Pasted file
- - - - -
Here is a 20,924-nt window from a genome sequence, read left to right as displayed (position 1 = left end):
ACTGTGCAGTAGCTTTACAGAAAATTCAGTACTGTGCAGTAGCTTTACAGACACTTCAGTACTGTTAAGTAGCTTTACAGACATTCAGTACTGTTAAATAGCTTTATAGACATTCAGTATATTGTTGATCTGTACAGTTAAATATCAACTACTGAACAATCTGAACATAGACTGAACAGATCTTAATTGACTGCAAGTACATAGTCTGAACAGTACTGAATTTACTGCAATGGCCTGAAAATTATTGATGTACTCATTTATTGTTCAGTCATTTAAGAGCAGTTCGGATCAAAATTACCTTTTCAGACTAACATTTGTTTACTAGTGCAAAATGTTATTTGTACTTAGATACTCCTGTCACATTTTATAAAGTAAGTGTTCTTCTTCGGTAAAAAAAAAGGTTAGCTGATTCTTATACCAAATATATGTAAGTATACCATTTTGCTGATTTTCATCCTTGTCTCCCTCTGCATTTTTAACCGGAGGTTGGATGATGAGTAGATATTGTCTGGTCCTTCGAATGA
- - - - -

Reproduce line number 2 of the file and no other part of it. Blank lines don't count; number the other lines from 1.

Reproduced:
ACTGTGCAGTAGCTTTACAGAAAATTCAGTACTGTGCAGTAGCTTTACAGACACTTCAGTACTGTTAAGTAGCTTTACAGACATTCAGTACTGTTAAATAGCTTTATAGACATTCAGTATATTGTTGATCTGTACAGTTAAATATCAACTACTGAACAATCTGAACATAGACTGAACAGATCTTAATTGACTGCAAGTACATAGTCTGAACAGTACTGAATTTACTGCAATGGCCTGAAAATTATTGATGTACTCATTTATTGTTCAGTCATTTAAGAGCAGTTCGGATCAAAATTACCTTTTCAGACTAACATTTGTTTACTAGTGCAAAATGTTATTTGTACTTAGATACTCCTGTCACATTTTATAAAGTAAGTGTTCTTCTTCGGTAAAAAAAAAGGTTAGCTGATTCTTATACCAAATATATGTAAGTATACCATTTTGCTGATTTTCATCCTTGTCTCCCTCTGCATTTTTAACCGGAGGTTGGATGATGAGTAGATATTGTCTGGTCCTTCGAATGA